Other industry advocates are taking it even more seriously; they’ve sunk money into advertising that appears before Promised Land in Pennsylvania theaters. Hearts And Minds As new fracing regulations loom on the horizon, public opinion is clearly an important factor. The Bureau of Land Management (BLM) delayed rulemaking in December to analyze more than 170,000 comments before finalizing fracing regulations. And some news reports linked the release of proposed California fracing rules to the film’s release several days later. The oil and gas industry has raised concerns that the BLM’s fracing rules could cost operators as much as $1.5 billion. Steve Everley, a spokesman for Energy in Depth (EID), an industry advocacy organization, said he doubts a movie will change the hearts and minds of regulators. “If you look across the country, states have been updating their regulations to make sure shale development builds upon its already impressive safety record, and the industry has been an active partner in that process,” he said. Disclosure required by states and on websites such as FracFocus.org have been spearheaded by the industry, Everley said.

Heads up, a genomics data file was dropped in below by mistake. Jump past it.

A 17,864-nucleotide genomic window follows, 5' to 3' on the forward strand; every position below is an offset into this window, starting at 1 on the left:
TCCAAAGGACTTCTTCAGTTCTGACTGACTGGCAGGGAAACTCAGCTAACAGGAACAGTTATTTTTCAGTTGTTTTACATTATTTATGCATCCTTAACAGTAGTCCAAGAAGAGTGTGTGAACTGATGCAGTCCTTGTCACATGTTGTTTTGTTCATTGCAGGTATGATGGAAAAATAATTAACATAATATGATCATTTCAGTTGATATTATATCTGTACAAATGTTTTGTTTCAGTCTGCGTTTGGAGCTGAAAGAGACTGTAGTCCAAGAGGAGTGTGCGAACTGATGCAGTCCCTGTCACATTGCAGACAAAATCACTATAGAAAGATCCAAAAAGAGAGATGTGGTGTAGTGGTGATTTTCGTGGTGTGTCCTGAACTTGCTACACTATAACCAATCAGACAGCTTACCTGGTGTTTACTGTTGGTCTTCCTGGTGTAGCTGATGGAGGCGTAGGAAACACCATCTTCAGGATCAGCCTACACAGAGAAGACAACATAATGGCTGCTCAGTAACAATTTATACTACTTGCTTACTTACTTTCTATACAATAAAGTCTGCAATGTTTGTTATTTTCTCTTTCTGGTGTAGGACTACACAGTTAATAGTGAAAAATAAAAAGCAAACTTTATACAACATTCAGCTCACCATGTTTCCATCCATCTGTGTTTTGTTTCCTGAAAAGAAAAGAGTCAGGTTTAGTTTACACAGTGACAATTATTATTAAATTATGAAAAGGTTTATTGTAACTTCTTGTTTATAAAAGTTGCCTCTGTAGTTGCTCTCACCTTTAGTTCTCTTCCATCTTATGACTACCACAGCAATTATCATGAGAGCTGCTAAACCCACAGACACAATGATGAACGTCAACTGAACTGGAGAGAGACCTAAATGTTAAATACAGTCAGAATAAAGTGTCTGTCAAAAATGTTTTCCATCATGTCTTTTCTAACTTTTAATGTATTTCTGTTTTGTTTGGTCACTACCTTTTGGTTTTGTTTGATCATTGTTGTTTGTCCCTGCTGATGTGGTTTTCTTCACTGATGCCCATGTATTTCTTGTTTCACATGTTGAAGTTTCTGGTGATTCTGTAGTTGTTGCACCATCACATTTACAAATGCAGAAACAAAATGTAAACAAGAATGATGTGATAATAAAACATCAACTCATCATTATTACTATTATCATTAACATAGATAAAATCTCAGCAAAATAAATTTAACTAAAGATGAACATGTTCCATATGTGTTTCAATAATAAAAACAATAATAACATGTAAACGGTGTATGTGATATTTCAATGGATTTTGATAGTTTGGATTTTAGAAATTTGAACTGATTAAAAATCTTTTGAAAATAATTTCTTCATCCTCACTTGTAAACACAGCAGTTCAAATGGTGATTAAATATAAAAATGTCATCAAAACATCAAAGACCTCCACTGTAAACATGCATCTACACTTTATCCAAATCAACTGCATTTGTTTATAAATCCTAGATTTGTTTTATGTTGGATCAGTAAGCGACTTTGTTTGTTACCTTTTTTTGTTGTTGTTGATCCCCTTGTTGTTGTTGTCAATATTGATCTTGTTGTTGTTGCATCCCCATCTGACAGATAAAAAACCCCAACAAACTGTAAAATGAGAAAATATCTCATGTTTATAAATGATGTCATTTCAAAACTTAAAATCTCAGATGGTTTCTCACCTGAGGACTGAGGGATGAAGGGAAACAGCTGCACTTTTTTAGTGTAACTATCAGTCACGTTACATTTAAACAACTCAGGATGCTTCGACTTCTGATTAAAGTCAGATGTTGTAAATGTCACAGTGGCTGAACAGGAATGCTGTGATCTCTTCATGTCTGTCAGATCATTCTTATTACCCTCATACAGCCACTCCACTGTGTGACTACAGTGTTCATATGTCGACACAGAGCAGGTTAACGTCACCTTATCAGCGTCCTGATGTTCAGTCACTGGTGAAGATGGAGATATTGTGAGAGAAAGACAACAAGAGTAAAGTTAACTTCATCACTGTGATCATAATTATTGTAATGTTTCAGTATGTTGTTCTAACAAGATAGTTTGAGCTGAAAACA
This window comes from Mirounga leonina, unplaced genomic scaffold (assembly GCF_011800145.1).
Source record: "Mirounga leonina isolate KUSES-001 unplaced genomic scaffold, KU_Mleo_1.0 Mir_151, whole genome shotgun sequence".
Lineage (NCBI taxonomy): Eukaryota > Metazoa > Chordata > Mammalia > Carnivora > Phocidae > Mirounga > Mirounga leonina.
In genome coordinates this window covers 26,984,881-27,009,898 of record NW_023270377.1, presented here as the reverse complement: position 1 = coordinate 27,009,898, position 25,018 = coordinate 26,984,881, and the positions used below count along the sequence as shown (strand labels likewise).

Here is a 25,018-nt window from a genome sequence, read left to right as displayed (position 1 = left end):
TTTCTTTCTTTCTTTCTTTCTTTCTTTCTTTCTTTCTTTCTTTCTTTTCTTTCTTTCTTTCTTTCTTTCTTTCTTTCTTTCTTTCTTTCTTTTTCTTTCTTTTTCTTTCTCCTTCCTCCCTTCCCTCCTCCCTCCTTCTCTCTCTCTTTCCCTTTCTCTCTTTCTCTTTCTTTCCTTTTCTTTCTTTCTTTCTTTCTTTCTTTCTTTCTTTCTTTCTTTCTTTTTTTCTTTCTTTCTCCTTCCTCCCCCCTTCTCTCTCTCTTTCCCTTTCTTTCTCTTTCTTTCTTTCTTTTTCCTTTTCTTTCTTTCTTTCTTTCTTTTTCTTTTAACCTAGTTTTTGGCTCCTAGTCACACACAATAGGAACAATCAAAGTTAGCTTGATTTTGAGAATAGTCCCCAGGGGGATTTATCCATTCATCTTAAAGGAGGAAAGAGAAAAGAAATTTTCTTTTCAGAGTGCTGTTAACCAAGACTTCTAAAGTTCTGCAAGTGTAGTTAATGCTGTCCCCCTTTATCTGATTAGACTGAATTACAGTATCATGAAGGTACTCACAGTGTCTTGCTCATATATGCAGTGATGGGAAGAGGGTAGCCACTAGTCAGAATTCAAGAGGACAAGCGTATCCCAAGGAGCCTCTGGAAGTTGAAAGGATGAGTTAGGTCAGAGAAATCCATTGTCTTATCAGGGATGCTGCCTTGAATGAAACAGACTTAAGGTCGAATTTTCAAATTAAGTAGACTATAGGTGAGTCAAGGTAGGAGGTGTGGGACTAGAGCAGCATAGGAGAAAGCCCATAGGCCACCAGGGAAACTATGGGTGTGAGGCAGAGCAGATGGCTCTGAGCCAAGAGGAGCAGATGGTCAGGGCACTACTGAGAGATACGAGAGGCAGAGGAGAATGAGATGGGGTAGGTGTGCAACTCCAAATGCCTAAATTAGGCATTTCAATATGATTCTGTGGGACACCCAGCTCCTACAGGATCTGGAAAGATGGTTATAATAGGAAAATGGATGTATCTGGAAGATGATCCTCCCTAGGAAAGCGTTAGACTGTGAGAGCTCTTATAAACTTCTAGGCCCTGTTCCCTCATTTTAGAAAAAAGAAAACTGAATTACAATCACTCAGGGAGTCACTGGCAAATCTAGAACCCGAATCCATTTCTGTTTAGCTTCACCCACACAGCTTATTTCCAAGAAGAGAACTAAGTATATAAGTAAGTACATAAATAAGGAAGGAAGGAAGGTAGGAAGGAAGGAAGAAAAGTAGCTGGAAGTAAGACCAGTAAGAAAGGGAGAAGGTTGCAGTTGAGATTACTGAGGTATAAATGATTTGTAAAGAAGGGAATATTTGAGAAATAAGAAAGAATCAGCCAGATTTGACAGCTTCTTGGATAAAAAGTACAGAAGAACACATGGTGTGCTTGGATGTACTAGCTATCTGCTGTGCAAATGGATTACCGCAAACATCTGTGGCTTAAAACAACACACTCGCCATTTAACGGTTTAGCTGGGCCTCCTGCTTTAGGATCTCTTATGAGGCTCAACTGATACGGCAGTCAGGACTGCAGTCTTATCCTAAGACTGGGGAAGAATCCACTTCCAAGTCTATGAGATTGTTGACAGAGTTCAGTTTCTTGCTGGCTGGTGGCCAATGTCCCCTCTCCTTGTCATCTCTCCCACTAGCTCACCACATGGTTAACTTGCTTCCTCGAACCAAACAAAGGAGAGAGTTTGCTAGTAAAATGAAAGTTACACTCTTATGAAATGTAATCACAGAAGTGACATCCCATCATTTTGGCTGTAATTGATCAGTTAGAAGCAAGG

Rules governing industry standards, such as well-construction, have also been updated. “Given all of that, and the fact that the regulatory process is dynamic, I don’t see how a movie like Promised Land would fundamentally change a system that already works and continues to improve, especially when the experiences of real people differ so dramatically from what’s portrayed in that film,” Everley said. Leydon notes policymakers have been swayed before.